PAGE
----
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When you declare a local variable within method using the same name and type like instance variable of - does it mean the instance variable becomes 'invisible' inside that method?

public class Test {
 Card card;
 public void foo(){
  Card card = new Card();
  card.test();
 }
}

So I'm declaring and instantiating local variable card in foo() method. And then test() method is called for local variable. If I removed the Card card = new Card(); test() method is invoked for instance variable.

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6 Answers 6

up vote 8 down vote accepted

What you are seeing is sometimes referred to as "shadowing" the variable. Any time a variable is declared within an inner scope, the variable becomes the default variable tied to that name until it goes out of scope.

In this case, you could access the class variable using syntax:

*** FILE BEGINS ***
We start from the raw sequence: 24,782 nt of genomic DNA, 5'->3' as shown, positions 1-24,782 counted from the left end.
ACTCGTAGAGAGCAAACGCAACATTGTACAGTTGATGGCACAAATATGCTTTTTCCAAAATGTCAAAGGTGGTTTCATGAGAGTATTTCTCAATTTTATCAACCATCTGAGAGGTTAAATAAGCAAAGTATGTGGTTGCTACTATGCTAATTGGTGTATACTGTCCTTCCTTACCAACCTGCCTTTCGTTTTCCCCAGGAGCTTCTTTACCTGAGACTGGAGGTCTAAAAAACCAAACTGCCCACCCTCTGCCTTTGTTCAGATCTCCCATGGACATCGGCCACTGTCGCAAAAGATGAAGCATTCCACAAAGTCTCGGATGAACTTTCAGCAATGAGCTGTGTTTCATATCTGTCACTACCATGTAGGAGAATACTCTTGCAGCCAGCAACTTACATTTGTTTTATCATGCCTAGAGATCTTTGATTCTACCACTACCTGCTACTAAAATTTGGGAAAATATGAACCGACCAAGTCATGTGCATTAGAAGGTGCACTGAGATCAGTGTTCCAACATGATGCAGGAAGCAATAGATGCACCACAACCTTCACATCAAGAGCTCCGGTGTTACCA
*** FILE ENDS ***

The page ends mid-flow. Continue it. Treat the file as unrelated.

this.card
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The instance variable doesn't become invisible, but it is hidden by the local variable. You can still access the it with this.card.

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4  
It's common place to see this in a constructor, where the constructor arguments hide the instance members. Outside of that, it's probably a symptom that your instance member should have a more descriptive or unique name. –  Mark Peters Oct 27 '10 at 17:13
    
It's also common in setter methods. –  ColinD Oct 27 '10 at 17:14

You can access the instance variable using this.card.
The this.variable reference will always get you the instance variable. This can become useful if you have an argument to a function which is the same as an instance variable, though I would recommend trying to avoid the problem altogether if you can.

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Yes, the locally scoped card will take precedence. You can use 'this' to reference the instance variable:

public void foo() {
  Card card = new Card();
  this.card.test(); // tests the instance variable card
  card.test(); // tests the local card
}
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Locally scoped variables in a method will take precedence over instance variables with the same name, unless you bring your instance variable into scope using the this keyword.

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you have to use this if you want to refer to instance variable over local.

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